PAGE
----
Life on the lake at Highland County’s Rocky Fork


For Tipton, floating bait shop is less work, more play

By David Wright - dwright@timesgazette.com



Ed Tipton leans against the minnow tank at his floating bait shop on Rocky Fork Lake Friday morning. Shown in the background is his dog, Sadie, napping on the floor.

Ed Tipton leans against the minnow tank at his floating bait shop on Rocky Fork Lake Friday morning. Shown in the background is his dog, Sadie, napping on the floor.


David Wright | The Times-Gazette

Ed Tipton and his dog, Sadie, can be found milling about the floating bait shop at Fisherman’s Wharf on sunny days.


David Wright | The Times-Gazette

Ed Tipton and his dog, Sadie, can be found milling about the floating bait shop at Fisherman’s Wharf on sunny days.


David Wright | The Times-Gazette

Visitors to Fisherman’s Wharf at Rocky Fork Lake in the last two years may have noticed the floating bait shop docked in the area, and, if the weather is warm, the man in overalls fishing off the deck with his old dog not too far away.

The fisherman is Ed Tipton, a 76-year-old Dayton native who moved to Hillsboro around the time he retired from the trucking industry, and the dog is Sadie, a 10-year-old boxer that only lifts her head when her owner says the word “cat.”

Neither one is shy about introducing themselves, though, and most patrons of The Bait House know it by now.

As Sadie snoozed in a sunny patch of the blue-carpeted boat floor Friday morning, Tipton said the idea of a floating bait shop occurred to him someplace far away from here, a long while ago, as he rolled down the freeway in an 18-wheeler.

“Going down the highway, you’ve got all the time in the world to think about junk,” he said. He patted the minnow tank behind him. “I thought, this’d be pretty damn cool.”

It took more than five years, a couple used pontoons, some government bureaucracy and plenty of old-fashioned work — most of which was delegated to Tipton’s son and a team of Amish boys from the area — to get the bait shop on the water.

The minnow tank and refrigerator on the 18-foot floating structure are powered by solar energy, Tipton said. An additional wall-mounted air-conditioner has to be run on a generator, but he only turns it on for Sadie. Customers can keep cool with ice cream from the fridge — normally free for kids.

Tipton said this summer will be his second full year of business on the lake.

“I don’t make no money,” he said, “but I have fun.”

Tipton served in the Navy early in his life before he was “beat up bad” in a car accident and honorably discharged. After that, he moved back to Dayton and worked as a forklift operator for a brief time before he started trucking.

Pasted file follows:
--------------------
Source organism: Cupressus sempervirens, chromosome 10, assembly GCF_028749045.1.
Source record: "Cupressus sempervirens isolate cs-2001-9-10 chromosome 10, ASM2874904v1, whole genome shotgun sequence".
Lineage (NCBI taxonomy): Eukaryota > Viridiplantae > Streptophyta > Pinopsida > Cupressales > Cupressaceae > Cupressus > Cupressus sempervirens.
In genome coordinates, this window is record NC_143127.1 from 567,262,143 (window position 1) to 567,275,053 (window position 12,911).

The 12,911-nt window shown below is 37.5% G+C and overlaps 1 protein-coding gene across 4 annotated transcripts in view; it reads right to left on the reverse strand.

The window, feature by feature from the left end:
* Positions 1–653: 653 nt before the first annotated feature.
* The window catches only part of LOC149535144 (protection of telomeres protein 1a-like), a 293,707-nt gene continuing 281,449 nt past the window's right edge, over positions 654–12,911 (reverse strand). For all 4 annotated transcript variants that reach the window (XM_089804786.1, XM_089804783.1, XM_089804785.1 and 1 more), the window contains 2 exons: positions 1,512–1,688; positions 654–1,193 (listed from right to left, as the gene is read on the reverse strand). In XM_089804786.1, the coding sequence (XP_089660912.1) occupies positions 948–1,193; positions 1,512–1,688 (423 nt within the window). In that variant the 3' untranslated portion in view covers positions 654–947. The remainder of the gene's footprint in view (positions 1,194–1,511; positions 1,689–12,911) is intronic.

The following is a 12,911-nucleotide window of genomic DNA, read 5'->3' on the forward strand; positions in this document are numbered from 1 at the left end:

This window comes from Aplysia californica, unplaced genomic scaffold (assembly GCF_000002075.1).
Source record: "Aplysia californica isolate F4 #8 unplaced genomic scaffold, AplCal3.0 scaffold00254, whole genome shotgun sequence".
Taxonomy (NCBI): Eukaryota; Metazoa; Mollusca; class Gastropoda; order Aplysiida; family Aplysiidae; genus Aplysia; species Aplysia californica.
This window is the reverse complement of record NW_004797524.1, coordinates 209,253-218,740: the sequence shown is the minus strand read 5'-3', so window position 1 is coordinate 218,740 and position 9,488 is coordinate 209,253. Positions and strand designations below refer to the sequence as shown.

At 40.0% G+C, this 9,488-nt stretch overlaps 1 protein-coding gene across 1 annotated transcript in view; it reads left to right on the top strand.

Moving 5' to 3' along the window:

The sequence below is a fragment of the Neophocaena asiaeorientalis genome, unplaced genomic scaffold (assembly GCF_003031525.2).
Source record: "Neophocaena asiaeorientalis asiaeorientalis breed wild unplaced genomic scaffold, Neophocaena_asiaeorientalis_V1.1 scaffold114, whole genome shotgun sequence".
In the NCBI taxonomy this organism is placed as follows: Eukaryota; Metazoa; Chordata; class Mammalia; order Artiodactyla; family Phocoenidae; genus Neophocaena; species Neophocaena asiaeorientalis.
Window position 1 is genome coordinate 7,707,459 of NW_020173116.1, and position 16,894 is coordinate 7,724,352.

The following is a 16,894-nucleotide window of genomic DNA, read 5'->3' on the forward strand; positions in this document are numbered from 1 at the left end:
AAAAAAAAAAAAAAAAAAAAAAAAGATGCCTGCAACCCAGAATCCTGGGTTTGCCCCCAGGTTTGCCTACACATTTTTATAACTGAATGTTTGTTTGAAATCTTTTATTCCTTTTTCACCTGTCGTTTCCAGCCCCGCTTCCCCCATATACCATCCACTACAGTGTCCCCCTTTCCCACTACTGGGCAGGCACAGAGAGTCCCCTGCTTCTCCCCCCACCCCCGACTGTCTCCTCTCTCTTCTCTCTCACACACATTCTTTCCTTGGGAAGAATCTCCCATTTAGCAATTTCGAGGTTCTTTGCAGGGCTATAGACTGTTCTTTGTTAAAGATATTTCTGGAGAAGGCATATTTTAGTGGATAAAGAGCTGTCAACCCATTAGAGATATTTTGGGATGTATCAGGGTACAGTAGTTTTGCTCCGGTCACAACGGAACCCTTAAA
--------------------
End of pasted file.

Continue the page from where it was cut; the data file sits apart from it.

With his military pension and retirement from the Teamsters, he said he’s not in the bait shop business for the money. Mostly, he just likes to sit and talk and fish on warm days like Friday.

“But I sure do sell a lot of minnies,” he said, again patting the minnow tank.

Tipton, who resides in the Hillsboro area on a small farm, was recently remarried after his first wife passed away a number of years ago. Including children, grandchildren and great-grandchildren, Tipton’s family numbers about 50, he said.

When Tipton remarried, his new wife brought several dogs into the picture, and most mornings they clamor with excitement as he leaves for the bait shop, hoping he’ll bring them along.

“Sadie got preferential treatment today,” he said Friday.

It would seem a love for life on the lake runs in Tipton’s family, since three of his five daughters live on the water at a private lake near London, Ohio. That lake is nice, Tipton said, but he prefers the one in the back yard of his business.

“I like Rocky Fork,” he said. “It’s one of the nicest lakes I’ve been on. I’ve talked to a lot of folk from different areas, and they think it’s an awful nice lake, too.”

After the interview, as Sadie sprawled out in a different patch of sun, Tipton re-cast a fishing line that had been sitting on the deck, made brief conversation with another fisherman further down the dock, then made his way back into the shade for another long day at Rocky Fork Lake.

The Bait House is located at 5999 Fisherman Wharf Rd. Tipton can be reached by calling 937-403-8397.

Reach David Wright at 937-402-2570, or on Twitter @DavidWrighter.

Ed Tipton leans against the minnow tank at his floating bait shop on Rocky Fork Lake Friday morning. Shown in the background is his dog, Sadie, napping on the floor.
https://www.timesgazette.com/wp-content/uploads/sites/33/2018/05/web1_fbaitshop2.jpgEd Tipton leans against the minnow tank at his floating bait shop on Rocky Fork Lake Friday morning. Shown in the background is his dog, Sadie, napping on the floor. David Wright | The Times-Gazette

Ed Tipton and his dog, Sadie, can be found milling about the floating bait shop at Fisherman’s Wharf on sunny days.
https://www.timesgazette.com/wp-content/uploads/sites/33/2018/05/web1_fbaitshop1.jpgEd Tipton and his dog, Sadie, can be found milling about the floating bait shop at Fisherman’s Wharf on sunny days. David Wright | The Times-Gazette

Ed Tipton and his dog, Sadie, can be found milling about the floating bait shop at Fisherman’s Wharf on sunny days.
https://www.timesgazette.com/wp-content/uploads/sites/33/2018/05/web1_fbaitshop3.jpgEd Tipton and his dog, Sadie, can be found milling about the floating bait shop at Fisherman’s Wharf on sunny days. David Wright | The Times-Gazette
For Tipton, floating bait shop is less work, more play

By David Wright

dwright@timesgazette.com